A pro-British Eurosceptic himself, Trump is a genuine believer in the value of the Anglo-American Special Relationship — and likes to stand with all America’s traditional allies. In the Middle East, partnerships between the United States and Israel, Saudi Arabia and Egypt have all been reinvigorated. In Asia, he has bolstered alliances with Japan and Taiwan, much to the dismay of Beijing. And in Europe the administration has boosted the relationship with Poland, the rising power of Eastern Europe, and placed greater emphasis on working with national capitals than the EU.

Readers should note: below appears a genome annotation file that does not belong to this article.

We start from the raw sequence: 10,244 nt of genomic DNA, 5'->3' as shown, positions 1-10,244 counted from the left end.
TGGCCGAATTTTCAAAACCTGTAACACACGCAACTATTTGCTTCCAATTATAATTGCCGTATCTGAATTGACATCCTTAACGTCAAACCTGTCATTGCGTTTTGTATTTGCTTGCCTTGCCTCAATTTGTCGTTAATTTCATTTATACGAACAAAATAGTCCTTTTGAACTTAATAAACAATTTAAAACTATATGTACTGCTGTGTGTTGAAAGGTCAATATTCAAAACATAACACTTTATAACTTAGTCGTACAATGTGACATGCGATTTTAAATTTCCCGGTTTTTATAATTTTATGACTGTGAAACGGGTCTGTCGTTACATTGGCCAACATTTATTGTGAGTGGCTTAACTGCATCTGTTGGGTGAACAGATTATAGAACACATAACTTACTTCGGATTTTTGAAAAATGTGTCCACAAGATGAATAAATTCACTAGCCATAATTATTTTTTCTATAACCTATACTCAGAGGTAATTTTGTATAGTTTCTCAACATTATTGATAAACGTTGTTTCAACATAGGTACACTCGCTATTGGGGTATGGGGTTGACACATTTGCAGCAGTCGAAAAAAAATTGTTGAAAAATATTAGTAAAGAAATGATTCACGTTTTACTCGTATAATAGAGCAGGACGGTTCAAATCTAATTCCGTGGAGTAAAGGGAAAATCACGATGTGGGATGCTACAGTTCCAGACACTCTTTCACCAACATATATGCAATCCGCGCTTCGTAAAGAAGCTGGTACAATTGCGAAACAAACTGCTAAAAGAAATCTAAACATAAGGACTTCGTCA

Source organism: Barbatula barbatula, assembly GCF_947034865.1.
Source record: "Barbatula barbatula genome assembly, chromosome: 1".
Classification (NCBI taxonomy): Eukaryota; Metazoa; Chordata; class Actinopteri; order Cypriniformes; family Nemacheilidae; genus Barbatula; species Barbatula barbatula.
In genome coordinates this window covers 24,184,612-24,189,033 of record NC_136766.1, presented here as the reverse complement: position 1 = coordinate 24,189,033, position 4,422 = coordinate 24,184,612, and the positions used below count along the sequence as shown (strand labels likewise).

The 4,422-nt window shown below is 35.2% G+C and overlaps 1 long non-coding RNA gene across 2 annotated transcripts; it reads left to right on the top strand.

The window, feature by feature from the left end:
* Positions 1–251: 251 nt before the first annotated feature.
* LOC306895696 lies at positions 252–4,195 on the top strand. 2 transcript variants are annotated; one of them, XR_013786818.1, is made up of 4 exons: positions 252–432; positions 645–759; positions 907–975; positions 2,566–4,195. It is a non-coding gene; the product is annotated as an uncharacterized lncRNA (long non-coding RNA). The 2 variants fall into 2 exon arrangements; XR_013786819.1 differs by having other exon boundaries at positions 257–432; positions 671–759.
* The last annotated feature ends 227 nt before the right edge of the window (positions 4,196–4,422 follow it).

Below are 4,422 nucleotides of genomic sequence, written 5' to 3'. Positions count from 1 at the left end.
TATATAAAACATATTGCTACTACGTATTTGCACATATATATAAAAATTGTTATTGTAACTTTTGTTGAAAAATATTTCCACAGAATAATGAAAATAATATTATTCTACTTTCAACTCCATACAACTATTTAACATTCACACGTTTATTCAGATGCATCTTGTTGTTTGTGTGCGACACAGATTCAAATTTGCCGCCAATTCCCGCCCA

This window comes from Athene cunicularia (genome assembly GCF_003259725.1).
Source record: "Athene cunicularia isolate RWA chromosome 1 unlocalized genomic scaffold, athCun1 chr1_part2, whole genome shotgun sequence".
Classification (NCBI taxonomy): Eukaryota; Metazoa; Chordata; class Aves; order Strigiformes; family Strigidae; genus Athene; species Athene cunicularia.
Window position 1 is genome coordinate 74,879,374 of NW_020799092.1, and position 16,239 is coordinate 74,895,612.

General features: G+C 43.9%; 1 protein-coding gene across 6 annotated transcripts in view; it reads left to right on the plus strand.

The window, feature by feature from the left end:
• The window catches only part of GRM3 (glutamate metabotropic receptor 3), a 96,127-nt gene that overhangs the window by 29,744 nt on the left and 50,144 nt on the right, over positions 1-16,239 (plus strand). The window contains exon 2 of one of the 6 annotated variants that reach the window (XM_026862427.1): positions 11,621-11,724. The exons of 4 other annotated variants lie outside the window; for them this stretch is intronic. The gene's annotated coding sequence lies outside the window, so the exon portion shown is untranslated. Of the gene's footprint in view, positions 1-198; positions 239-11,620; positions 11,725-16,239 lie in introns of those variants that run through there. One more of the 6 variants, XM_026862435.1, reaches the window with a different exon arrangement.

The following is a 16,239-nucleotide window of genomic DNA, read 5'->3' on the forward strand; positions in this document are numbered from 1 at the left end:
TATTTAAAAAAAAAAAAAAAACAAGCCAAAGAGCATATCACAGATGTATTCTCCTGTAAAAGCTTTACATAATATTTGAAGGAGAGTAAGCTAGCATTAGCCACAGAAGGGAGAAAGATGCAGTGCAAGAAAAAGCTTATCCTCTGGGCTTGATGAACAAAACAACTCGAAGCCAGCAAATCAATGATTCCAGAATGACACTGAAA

Following pressure from Washington, defence spending among NATO allies is increasing for the first time in decades. When Trump entered the White House a year ago, Europe feared he would embark upon a pro-Russian trajectory, yielding to Moscow’s efforts to enhance its power in its “Near Abroad.”

The reality has been remarkably different and the message to America’s allies living in the shadow of the Russian bear is loud and clear: the United States will fight to defend Europe against any Russian attempt to threaten NATO territory. So the Trump presidency has expanded U.S. troop presence in the Baltics, supplied anti-missile systems to Poland and even declared its intent to send defensive weapons to Ukraine.